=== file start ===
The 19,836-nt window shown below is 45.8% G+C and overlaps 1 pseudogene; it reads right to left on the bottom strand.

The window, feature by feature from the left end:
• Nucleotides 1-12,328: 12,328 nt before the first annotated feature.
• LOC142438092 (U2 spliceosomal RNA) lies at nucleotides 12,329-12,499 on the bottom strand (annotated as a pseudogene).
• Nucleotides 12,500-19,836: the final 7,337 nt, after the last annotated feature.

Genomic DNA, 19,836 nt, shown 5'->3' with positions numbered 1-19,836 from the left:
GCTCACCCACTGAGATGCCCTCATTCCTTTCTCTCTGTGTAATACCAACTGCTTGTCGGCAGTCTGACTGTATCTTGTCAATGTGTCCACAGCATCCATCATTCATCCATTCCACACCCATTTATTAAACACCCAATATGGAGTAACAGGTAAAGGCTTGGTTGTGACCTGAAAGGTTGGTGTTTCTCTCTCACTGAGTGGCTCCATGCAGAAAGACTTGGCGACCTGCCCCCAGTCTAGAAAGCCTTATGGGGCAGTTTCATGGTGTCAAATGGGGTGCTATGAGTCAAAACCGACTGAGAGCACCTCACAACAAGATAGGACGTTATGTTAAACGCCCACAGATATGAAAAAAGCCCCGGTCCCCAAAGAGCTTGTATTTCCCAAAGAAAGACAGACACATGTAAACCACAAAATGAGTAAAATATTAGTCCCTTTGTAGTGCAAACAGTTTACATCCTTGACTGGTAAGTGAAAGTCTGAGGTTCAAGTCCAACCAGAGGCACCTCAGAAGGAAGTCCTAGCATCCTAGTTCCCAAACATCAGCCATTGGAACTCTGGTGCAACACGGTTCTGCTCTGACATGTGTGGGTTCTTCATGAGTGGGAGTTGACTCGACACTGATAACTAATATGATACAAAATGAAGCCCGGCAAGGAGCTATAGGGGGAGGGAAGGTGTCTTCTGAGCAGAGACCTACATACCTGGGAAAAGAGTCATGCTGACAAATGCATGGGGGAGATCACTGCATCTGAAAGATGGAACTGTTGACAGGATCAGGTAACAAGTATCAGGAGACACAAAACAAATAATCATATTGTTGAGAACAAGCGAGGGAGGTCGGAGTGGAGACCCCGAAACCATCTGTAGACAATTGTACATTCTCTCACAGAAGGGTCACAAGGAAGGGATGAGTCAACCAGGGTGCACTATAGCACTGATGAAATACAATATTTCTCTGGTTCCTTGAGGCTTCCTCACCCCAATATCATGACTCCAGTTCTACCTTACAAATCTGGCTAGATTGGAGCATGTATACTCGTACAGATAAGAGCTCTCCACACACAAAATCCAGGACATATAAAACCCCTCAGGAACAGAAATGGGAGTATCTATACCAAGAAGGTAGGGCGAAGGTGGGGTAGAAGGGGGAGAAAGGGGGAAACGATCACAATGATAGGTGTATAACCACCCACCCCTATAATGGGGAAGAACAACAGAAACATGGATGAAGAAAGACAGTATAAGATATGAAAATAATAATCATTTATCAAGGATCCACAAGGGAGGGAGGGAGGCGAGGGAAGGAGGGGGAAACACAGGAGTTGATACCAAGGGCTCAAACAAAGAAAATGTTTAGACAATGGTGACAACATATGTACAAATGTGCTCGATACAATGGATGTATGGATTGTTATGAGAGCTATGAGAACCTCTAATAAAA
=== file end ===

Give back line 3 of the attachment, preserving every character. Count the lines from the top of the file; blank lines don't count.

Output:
• Nucleotides 1-12,328: 12,328 nt before the first annotated feature.